Numan Kurtulmus, deputy chair of the Justice and Development Party (AKP) is used to the rage of women. In July, he opened a Pandora’s box on the Istanbul Convention, an international accord that combats violence against women and domestic violence, by saying that its ratification had been a mistake. The debate that followed has taken thousands of women across the country to the streets, resulted in several online campaigns and created a crack in the ruling party on the future of the convention.
Next, the AKP heavyweight turned an accusing finger to the country’s 3 million-plus single population. Invited to speak at a conference of Turkey’s civil servants union, MEMUR-SEN, Kurtulmus lauded the family as the “strong foundation” and the “stem cell” of the Turkish nation. “Undermining the family is one of the most cunning [means] to destroy a nation,” he said. “Strong individualism, coupled with hedonistic trends … have put dynamite in the foundations of the family. … [Those individualists] who live alone and see marriage as unnecessary are among the main problems we see now against the family and its values.”
His portrayal of “people who live alone” and “have no intention of marrying” as hedonistic and “troublesome” have spurred hundreds of witty rejoinders on social media. But the butt of the jokes was on Devlet Bahceli, chair of the Nationalist Movement Party and a confirmed bachelor at the age of 71. “Being left out of the Cabinet seems to have taken its toll [on Kurtulmus] who has not realized that his words may end up targeting [his party’s] small ally,” tweeted Haluk Ilicak, a former ambassador. Others have called upon Bahceli to block Kurtulmus, mocking the remarks with the hashtag #therootofmytroubles.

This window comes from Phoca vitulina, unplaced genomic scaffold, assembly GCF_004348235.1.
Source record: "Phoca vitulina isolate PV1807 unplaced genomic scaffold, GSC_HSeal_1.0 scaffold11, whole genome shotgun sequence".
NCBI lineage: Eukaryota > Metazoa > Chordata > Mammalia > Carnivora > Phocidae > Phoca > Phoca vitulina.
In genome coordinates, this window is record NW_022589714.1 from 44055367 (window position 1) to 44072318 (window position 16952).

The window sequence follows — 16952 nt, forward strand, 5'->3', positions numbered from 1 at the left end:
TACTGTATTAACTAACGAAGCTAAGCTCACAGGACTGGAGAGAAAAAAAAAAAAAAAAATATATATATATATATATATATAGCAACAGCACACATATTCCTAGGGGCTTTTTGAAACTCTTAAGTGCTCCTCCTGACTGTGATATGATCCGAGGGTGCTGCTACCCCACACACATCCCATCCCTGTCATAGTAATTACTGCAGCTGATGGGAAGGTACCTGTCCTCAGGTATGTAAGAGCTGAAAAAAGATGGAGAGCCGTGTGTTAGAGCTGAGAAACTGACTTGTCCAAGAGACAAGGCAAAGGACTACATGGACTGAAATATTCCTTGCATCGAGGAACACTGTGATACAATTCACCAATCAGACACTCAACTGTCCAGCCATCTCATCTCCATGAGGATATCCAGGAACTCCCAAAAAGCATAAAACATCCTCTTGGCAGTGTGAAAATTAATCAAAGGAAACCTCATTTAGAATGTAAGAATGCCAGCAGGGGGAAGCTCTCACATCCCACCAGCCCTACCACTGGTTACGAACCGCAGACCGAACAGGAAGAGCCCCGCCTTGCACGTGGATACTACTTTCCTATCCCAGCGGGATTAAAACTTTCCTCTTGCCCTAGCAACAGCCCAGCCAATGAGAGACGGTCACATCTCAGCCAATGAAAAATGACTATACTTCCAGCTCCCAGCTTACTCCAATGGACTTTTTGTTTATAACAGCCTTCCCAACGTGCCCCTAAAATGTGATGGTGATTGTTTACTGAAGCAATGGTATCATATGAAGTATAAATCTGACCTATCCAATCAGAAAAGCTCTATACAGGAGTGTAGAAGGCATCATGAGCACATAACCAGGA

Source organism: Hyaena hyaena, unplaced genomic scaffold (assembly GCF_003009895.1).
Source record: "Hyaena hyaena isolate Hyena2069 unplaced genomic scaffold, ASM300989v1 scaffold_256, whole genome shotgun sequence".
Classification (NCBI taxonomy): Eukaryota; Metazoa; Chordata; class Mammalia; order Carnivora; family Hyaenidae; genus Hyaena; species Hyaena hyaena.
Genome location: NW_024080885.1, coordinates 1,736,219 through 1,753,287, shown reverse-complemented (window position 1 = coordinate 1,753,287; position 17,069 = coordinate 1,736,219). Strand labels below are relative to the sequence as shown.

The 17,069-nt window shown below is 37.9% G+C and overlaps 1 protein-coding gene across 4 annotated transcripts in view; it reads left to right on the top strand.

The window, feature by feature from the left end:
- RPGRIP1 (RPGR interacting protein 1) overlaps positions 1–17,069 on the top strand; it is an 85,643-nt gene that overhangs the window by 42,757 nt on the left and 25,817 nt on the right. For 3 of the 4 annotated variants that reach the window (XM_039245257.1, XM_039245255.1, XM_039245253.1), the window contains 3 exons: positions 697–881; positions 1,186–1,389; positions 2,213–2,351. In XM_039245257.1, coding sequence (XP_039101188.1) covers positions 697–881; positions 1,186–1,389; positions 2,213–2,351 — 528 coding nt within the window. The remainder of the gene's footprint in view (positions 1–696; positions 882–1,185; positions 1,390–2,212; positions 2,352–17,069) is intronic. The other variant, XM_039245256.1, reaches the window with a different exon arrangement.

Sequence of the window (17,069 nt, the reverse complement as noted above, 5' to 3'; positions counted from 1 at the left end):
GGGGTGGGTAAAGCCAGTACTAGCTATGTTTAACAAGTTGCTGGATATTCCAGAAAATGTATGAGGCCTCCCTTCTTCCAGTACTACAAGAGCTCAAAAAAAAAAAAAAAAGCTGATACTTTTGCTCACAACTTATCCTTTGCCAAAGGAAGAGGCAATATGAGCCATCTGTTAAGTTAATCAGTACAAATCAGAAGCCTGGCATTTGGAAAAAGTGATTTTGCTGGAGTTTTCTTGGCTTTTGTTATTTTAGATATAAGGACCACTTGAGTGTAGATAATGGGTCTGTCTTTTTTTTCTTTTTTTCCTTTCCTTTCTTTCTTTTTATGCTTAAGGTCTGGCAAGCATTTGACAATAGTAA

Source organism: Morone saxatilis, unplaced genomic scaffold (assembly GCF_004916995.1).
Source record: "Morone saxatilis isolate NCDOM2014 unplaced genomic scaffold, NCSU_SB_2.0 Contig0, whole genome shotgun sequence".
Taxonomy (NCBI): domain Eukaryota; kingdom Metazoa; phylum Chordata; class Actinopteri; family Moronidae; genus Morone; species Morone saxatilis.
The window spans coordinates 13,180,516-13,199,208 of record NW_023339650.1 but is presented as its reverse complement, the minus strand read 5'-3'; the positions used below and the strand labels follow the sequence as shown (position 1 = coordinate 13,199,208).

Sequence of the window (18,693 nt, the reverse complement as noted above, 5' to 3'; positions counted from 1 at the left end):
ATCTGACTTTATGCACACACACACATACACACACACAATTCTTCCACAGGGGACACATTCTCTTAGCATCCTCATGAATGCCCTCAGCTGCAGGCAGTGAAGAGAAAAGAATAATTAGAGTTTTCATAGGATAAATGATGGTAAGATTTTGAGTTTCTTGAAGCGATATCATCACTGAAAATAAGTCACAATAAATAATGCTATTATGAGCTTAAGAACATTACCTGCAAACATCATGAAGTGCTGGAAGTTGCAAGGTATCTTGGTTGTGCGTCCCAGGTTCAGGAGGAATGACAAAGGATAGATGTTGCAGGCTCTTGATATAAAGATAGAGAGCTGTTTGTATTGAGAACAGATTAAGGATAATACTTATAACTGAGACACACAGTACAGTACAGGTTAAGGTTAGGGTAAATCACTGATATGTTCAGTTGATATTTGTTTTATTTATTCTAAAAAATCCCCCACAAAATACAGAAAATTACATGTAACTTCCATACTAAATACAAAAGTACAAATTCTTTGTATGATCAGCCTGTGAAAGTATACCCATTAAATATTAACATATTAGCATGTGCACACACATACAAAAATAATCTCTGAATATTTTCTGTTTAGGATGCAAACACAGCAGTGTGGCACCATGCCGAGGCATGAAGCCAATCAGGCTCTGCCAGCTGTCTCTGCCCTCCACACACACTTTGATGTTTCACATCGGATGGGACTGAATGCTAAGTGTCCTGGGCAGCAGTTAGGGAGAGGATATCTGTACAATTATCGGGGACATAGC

Faced with ridicule, Kurtulmus hastened to explain himself through a wave of statements to favored columnists and TV channels. “My words were taken out of context. I have many friends who live alone and it is unthinkable that I [criticize] them,” he told Murat Celik of Posta, adding that he expressed a nostalgia for larger families and that what he meant with singles was “single parents” or people with “alternative lifestyles.” In a statement to the semi-official Anadolu News Agency, he spat fire at “attempts to undermine the family” or “pit men and women against each other” — a thinly veiled reference to the Istanbul Convention that he called earlier as a front of the LGBT lobbies.
Family and family values have been at the heart of the social, cultural and economic policies of the AKP ever since its foundation in 2001. The party’s program underlines that the party “prioritizes policies related to the family” that it sees as the foundation of Turkish society. The party members’ general take on women leans on women’s role within the family rather than as an individual — a belief demonstrated by the fact that the government changed the name of Women and Family Affairs Ministry to Family and Social Services Ministry in 2011 and then merged it with the Ministry of Labor in 2018.
Government members regularly tout statements on marital bliss and sacred motherhood, often dissing women who are neither married nor have children. In 2015, Mehmet Muezzinoglu, then-minister of health, said women should put “no careers except motherhood” at the center of their lives. In 2016, President Recep Tayyip Erdogan referred to women who refused to embrace motherhood as “unnatural and incomplete.”